A data visualizer isn't just a graph generator, so there needs to be a way to browse and navigate this pile of image files. We opted to use html with embedded javascript to build an offline "application" that can be easily distributed. It's offline in the sense that it is self contained, that html is carefully generated and the js inside it is carefully crafted to allow the user to browse thousands of images sorting or filtering by a number of criteria.

How do you carefully craft javascript and html based on a database structure that changes as the rest of my team makes progress? They are made by a perl program (single pass script really) that reads into the db for some structure and key information, and then outputs over 300 kilobytes of html/js. It's not entirely trivial html either, imagemaps that are carefully aligned with the R plots and some onclick() javascript allow the user to actually interact with a plain image plot so this whole thing feels like a real data browser/visualizer application.

That's four 'languages', five if you count SQL, just to make a single end product.

I dont think doing this in a single language would be a good choice, because we are exploiting the capabilities of a real web browser to give us a free GUI and frontend.

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An excellent current example would be to write methods for creating XML documents in VB.NET, which has an "XML Literals" feature, which C# lacks. Since they're both .NET languages, there's no reason not to call one from the other:

Public Function GetEmployeeXml (ByVal salesTerritoryKey As Integer) As XElement
    Using context As New AdventureWorksDW2008Entities
        Dim x = <x>
                <%= From s In context.DimSalesTerritory _ 
                Where s.SalesTerritoryKey = salesTerritoryKey _
                Select _
                <SalesTerritory 
                    region=<%= s.SalesTerritoryRegion %>
                    country=<%= s.SalesTerritoryCountry %>>
                    <%= From e in s.DimEmployee _
                        Select _
                    <Employee firstName=<%= e.FirstName %> lastName=<%= e.LastName %>>
                         <%= From sale in e.FactResellerSales _
                             Select _
                        <Sale 
                            orderNumber=<%= sale.SalesOrderNumber %>
                            price=<%= sale.ExtendedAmount %>/>  %>
                    </Employee> %>
                </SalesTerritory> %>
                </x>
        Return x
    End Using 
End Function
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The biggest reason you would mix langauges is because one language has advantages in certain areas, where another has advantages in another. So, you try to harness the capabilities of both by throwing them together. A common example is using C and ASM, because C is more abstract and makes it easy to do the more complex stuff in a program, however, you would want to use ASM to do base level stuff with hardware and the processor. So, they are often mixed, given the nature of C and its use in embedded systems.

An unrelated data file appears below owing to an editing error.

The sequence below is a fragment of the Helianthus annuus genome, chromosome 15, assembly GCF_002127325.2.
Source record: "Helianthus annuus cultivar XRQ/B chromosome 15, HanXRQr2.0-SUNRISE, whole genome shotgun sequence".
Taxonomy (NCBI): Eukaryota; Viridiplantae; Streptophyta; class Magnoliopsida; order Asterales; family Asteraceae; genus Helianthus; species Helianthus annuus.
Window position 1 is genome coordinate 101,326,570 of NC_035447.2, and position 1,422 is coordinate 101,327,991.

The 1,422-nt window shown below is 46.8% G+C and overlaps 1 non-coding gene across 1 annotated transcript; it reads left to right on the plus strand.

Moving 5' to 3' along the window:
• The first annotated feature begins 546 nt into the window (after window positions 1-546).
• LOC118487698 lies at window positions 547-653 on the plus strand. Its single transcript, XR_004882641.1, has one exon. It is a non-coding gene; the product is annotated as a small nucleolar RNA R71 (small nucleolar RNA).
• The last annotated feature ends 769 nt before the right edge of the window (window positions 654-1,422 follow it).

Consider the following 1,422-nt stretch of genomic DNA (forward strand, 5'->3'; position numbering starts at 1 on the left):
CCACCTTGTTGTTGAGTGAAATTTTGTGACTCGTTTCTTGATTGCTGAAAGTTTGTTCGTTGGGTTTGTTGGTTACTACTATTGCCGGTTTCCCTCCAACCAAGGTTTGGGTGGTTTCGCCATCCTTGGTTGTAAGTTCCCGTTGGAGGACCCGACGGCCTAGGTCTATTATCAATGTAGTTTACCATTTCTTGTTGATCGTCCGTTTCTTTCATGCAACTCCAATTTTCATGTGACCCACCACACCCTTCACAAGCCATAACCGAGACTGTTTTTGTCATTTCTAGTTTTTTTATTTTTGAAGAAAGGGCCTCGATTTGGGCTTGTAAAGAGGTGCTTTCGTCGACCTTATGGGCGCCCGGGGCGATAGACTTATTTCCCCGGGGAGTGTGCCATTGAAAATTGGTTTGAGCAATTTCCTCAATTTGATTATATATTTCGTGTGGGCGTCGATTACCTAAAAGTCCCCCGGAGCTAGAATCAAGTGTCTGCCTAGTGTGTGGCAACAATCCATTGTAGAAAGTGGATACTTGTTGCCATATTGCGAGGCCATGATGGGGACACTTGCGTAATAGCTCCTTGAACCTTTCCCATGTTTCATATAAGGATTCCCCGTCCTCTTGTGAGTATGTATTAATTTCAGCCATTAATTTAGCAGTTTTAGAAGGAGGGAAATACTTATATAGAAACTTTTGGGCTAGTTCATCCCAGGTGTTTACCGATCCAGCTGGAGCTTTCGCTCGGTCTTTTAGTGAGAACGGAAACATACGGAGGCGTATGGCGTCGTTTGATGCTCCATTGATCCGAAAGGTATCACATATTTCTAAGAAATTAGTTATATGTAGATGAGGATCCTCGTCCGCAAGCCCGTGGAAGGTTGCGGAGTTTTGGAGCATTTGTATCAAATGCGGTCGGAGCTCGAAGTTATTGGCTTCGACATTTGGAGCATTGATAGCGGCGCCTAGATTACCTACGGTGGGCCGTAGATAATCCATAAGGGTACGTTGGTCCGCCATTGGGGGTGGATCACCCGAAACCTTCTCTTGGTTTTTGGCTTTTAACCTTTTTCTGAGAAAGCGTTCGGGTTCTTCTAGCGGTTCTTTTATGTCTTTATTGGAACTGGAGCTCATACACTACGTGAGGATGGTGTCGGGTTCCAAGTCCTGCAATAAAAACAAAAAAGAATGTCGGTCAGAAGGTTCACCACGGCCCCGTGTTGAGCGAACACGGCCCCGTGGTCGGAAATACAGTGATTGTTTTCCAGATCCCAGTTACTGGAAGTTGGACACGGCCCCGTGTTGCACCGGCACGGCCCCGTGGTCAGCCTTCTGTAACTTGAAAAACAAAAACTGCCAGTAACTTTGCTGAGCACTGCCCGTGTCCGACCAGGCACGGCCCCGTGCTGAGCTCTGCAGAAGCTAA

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Depending on what paradigm a language falls under, it has its pros and cons. For example, one might want to use the GUI capabilities of C# but use the efficient backtracking or Artificial Intelligence capabilities of Prolog (a language in the logical paradigm) to compute some details before displaying them.

A simplified example

Imagine trying to write a program that allows a user to play Chess against a computer.

(Potentially) I would:

1.) Create the visuals with Windows GUI Libraries.

2.) Calculate the possible moves using Prolog, and choose the best/most viable move.

3.) Retrieve the results from step 2 from Prolog in my C# code, and render the results.

4.) Allow for the gameplay and rapid development of visuals and UI in C# and rely on the Prolog for the calculations/backtracking

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This most often happens when you already have code written in two or more different languages and you notice that it makes sense to combine the programs. Rewriting is expensive and takes time.

In the financial world you often have to keep programs alive (or replaced) 50 years. With technology replacement every 10 years, new contracts (mortgages, life insurance) are created in the newest language/environment. The four older ones just handle the monthly payments and changes to existing contracts. To know how the company is doing, you need to integrate data from all five systems.

I suppose keeping the old ones alive is cheaper than migrating each time to the newest technology. From a risk avoiding point of view it makes sense.

Web applications should probably not be mixed language for the developer. Smalltalk does just fine, with Gemstone for persistence and Seaside as web application framework. The multiple languages (javascript) can be hidden in the framework.

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  • When 2 heads are better than one.

    I've commonly seen games where flash was embedded with C# - with the AI and other heavy code running off a C++ DLL.

  • When forced to

    Writing new code to augment a new system supported by an old framework

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For instance in games (which are pretty hardcore applications) you usually have a very tight c++ engine that does all the heavy lifting and a scripting language (such as Lua) that's accessible and suited for making that collection of special cases that we call 'game' happen.

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People here have most of the reason. I'll just have this one:

There is also the case of graceful degradation. For instance I am working on a legacy intranet, and we're changing little by little from a language to another so at this point we have different languages in the same system.

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Device Programming - typically you would want to program the UI with the OS's native UI language (Java for Android for example) but would need to program the device drivers with something that gets more into the low level (like C).